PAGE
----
“Comparatively few have gained anything like adequate knowledge of the extent and warmth of his sympathies, but none who came nigh him could fail to feel his kindness, especially in his home, radiating a delightful, peaceful atmosphere, the finest domestic weather imaginable. His warm heart it was that endeared him to his friends, but in almost every way he was a man to admire—in apparent repose brooding his work plans, or in grand, overcoming, enthusiastic action shoving them forward, rejoicing and influencing all the country like climate; when silent in company, or at long intervals giving out something striking, saying the commonest things in unforgettable ways and making them seem uncommon in the new light flashed upon them; when severe and rigid as fate; or merry in friendly conversation, eye striking eye, thought clashing against thought making wit sparkles fly.”
Does that sound like the Robber Baron presented to us in history? Often, labels given by historians or popular culture do not fit the man.
Weather Bottom Line: Now, yesterday, I told you that I am a bit handicapped by not having access to a Skew-T/Log P diagram, though I may have said Log P/Skew T. This would be helpful as general rules of thumb come into conflict with reality when we have a change of seasons. It’s good to be able to analyze what is happening. So, I often have to rely on experience. For instance, I saw forecasts for Wednesday that called for highs of 36, 37 or 38 degrees. Now, a rule of thumb is that freezing conditions can generally be found when there is a 1000mb – 5oomb thickness of 5400 meters or less. Different times of year and other variables mess that up but, in this case, we are still in winter, the forecast was for cloudy skies and with light snow or flurries all day which would tend to drag cold air down. The thickness forecast for the models had it going from 5230 mb to 5130 mb. I could not figure out how in the world we would get above freezing if all of those factors came to pass. For all practical purposes, we did not. The high at the almost always warmer than everyone else airport was 33 and that was at 12:39 AM. The low was 27 at 1:25 pm and we stayed in the upper 20′s for most of the day. So, its stuff like this that often causes my puzzlement.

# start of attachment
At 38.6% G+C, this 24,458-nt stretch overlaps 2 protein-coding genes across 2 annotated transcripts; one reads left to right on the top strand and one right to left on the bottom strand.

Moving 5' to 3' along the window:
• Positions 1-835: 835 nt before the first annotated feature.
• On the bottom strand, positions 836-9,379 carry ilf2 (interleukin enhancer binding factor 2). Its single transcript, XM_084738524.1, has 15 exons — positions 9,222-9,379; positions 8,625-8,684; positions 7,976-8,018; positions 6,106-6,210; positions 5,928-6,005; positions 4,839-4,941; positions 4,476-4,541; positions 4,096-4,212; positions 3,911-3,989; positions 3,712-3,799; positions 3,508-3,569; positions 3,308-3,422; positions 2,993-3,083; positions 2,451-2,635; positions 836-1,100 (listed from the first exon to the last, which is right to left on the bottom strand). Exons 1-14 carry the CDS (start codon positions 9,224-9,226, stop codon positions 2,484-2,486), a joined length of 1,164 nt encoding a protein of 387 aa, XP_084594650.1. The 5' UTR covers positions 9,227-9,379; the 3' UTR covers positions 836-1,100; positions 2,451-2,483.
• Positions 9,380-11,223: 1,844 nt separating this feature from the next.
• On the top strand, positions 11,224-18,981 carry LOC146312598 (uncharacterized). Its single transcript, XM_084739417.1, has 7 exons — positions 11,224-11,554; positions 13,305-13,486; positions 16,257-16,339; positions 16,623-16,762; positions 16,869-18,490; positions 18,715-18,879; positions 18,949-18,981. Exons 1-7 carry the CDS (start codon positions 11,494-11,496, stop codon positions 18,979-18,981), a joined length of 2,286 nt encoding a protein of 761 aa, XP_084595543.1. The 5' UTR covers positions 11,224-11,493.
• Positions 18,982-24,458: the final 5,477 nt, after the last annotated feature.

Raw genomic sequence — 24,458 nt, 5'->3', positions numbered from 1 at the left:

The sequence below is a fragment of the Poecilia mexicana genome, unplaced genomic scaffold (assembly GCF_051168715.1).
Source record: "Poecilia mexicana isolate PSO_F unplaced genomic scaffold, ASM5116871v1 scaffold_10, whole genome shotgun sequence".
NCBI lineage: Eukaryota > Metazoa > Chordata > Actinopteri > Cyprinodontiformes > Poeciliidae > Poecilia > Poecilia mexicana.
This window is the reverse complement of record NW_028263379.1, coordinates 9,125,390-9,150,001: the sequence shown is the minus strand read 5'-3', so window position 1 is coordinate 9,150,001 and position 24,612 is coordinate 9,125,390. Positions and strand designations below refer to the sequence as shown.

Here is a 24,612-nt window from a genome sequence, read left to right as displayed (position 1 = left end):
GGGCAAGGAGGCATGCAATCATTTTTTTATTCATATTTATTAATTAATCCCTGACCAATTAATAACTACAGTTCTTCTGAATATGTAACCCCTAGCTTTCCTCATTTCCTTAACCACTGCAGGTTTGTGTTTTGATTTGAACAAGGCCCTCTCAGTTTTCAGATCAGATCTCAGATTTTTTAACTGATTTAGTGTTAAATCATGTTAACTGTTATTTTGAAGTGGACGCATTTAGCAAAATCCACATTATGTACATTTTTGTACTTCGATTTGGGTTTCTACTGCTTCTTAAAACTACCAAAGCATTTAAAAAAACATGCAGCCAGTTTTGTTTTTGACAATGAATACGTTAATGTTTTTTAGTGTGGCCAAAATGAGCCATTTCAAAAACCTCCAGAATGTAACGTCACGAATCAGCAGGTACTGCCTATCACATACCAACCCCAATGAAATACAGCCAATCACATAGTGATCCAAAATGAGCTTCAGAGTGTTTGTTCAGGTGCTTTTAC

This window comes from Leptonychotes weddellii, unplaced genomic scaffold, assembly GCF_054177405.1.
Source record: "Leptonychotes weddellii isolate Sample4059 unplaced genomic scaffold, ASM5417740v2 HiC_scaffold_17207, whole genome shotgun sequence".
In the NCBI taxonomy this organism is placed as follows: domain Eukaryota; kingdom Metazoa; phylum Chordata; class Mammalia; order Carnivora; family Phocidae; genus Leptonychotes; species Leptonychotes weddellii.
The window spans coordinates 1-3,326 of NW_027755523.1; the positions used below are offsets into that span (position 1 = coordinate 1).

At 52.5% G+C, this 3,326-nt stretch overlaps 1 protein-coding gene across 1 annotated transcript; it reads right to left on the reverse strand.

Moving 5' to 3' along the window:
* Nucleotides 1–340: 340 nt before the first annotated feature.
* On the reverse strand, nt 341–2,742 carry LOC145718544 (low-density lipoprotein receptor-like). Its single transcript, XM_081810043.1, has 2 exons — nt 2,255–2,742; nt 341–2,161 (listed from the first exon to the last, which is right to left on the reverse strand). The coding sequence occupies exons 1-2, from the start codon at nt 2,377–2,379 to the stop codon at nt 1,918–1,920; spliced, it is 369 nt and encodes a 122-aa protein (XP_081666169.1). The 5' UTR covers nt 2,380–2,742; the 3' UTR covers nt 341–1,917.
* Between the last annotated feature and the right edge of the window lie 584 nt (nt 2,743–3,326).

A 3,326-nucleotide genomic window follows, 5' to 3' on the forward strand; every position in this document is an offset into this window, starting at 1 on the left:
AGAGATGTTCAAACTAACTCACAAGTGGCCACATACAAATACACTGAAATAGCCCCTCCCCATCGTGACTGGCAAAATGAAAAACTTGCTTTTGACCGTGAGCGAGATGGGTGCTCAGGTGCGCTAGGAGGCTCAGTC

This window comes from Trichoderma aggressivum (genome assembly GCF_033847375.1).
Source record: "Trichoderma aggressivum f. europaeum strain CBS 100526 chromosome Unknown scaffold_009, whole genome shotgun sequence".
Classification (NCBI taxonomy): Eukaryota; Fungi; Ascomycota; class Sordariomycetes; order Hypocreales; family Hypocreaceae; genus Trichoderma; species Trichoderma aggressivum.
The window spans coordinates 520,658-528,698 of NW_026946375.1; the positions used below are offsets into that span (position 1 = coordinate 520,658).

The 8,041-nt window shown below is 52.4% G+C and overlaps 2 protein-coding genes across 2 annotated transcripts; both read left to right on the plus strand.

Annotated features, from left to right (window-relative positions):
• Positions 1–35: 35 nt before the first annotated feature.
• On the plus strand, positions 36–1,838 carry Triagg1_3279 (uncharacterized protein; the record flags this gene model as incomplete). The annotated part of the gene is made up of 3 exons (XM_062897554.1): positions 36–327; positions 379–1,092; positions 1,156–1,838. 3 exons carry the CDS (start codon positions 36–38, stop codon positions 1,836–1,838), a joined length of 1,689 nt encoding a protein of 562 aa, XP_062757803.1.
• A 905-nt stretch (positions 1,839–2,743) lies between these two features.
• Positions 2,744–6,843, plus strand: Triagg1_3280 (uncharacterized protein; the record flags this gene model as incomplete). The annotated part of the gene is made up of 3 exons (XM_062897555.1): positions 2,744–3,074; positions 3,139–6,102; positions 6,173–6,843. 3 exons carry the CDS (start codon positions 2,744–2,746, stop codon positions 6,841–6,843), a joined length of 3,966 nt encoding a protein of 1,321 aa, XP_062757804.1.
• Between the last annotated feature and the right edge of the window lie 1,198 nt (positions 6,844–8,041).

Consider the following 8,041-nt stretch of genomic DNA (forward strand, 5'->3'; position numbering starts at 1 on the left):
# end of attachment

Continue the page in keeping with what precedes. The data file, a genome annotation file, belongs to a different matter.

Anyway, I had surmised that we we’d have light snow all day but because it fell over a long period, accumulations would not be an issue and that was correct, though I think most people got more than the trace of snow reported at the airport. Now, by Wednesday evening, we had some decent light snow bands coming through and the ground became covered in snow and the roads slick in spots. It was enough for Snow White to go out and cover up our adopted outdoor kitty cat, Paintbrush, though she refrained from using the expensive robe I gave her and instead used fleece blankets. That has got to be the most pampered stray cat of all time. He gets all the food he wants, has time to chase birds or the ladies at his leisure and can return to a pampered bed.
The outlook continues to be cold. That little warm up we had last weekend was simply an fluke and the pattern shows no signs of changing. Over the next couple of days, the thicknesses do increase a bit and we get sunshine. So, even though after lingering snow flurries or light snow early Thursday the thickness only rises to about 5300 meters, we get some sunshine so that should get us to 34 or 35, if the sun does show up. So, that call has some merit. After that though, through the weekend, its hard to draw a conclusion to support temperatures much beyond 40. I mean….maybe some of the forecasts that I see of 43 or 44 come about, but I don’t get it. In fact, there is a big fat snow snowstorm that you will hear about because it bombs out going up the east coast, stops off of New York Harbor and then backtracks into New England where it stays put. Parts of the Northeast should get buried in a couple of feet of snow and David Letterman will probably be talking about weekend snow on Monday night. I suspect that storm will help drag down cold air for the weekend, perhaps some clouds and maybe even some flurries or weak light snow bands. So…I don’t get how we get to 40. After that, there had been indications of a potential event around here…first it was snow then it looked like maybe a severe outbreak in the southern plains, but now some indications are that the big trof in the east persists and we get nothing like that. I’m guessing that the longer range models are having a conflict between reality and the climate parameters built into the programming. For that reason, long range modeling will probably be in flux and the data largely unreliable. Eric…that is your answer.